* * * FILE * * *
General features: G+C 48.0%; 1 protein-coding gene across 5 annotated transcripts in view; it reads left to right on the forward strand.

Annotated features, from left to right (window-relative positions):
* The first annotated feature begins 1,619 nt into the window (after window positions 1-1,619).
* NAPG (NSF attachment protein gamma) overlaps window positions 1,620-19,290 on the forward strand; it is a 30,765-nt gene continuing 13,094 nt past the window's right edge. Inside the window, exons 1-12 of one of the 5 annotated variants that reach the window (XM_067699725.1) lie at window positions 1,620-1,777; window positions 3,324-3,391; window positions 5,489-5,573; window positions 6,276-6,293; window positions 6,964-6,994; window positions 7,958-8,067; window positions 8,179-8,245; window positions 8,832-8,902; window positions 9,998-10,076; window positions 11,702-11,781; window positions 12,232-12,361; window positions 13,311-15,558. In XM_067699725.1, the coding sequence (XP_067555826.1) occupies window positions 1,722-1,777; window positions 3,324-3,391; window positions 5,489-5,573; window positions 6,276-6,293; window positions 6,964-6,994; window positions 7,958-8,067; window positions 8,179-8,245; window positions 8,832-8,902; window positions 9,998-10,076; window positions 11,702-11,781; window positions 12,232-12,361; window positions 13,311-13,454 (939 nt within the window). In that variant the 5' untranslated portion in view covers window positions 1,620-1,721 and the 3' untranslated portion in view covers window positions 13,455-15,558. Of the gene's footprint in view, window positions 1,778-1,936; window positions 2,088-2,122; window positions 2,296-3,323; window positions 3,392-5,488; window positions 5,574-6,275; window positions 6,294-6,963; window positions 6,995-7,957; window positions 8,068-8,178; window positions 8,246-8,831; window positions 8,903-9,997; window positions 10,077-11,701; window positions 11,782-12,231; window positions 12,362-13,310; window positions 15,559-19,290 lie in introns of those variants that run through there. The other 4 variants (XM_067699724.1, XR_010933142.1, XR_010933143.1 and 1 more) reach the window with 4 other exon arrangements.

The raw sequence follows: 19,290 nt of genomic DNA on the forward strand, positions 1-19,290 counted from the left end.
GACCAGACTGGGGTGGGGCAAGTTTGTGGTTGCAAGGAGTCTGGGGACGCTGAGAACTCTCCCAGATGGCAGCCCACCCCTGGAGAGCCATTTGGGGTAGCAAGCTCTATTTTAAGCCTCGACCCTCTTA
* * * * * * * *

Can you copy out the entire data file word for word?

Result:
General features: G+C 48.0%; 1 protein-coding gene across 5 annotated transcripts in view; it reads left to right on the forward strand.

Annotated features, from left to right (window-relative positions):
* The first annotated feature begins 1,619 nt into the window (after window positions 1-1,619).
* NAPG (NSF attachment protein gamma) overlaps window positions 1,620-19,290 on the forward strand; it is a 30,765-nt gene continuing 13,094 nt past the window's right edge. Inside the window, exons 1-12 of one of the 5 annotated variants that reach the window (XM_067699725.1) lie at window positions 1,620-1,777; window positions 3,324-3,391; window positions 5,489-5,573; window positions 6,276-6,293; window positions 6,964-6,994; window positions 7,958-8,067; window positions 8,179-8,245; window positions 8,832-8,902; window positions 9,998-10,076; window positions 11,702-11,781; window positions 12,232-12,361; window positions 13,311-15,558. In XM_067699725.1, the coding sequence (XP_067555826.1) occupies window positions 1,722-1,777; window positions 3,324-3,391; window positions 5,489-5,573; window positions 6,276-6,293; window positions 6,964-6,994; window positions 7,958-8,067; window positions 8,179-8,245; window positions 8,832-8,902; window positions 9,998-10,076; window positions 11,702-11,781; window positions 12,232-12,361; window positions 13,311-13,454 (939 nt within the window). In that variant the 5' untranslated portion in view covers window positions 1,620-1,721 and the 3' untranslated portion in view covers window positions 13,455-15,558. Of the gene's footprint in view, window positions 1,778-1,936; window positions 2,088-2,122; window positions 2,296-3,323; window positions 3,392-5,488; window positions 5,574-6,275; window positions 6,294-6,963; window positions 6,995-7,957; window positions 8,068-8,178; window positions 8,246-8,831; window positions 8,903-9,997; window positions 10,077-11,701; window positions 11,782-12,231; window positions 12,362-13,310; window positions 15,559-19,290 lie in introns of those variants that run through there. The other 4 variants (XM_067699724.1, XR_010933142.1, XR_010933143.1 and 1 more) reach the window with 4 other exon arrangements.

The raw sequence follows: 19,290 nt of genomic DNA on the forward strand, positions 1-19,290 counted from the left end.
GACCAGACTGGGGTGGGGCAAGTTTGTGGTTGCAAGGAGTCTGGGGACGCTGAGAACTCTCCCAGATGGCAGCCCACCCCTGGAGAGCCATTTGGGGTAGCAAGCTCTATTTTAAGCCTCGACCCTCTTA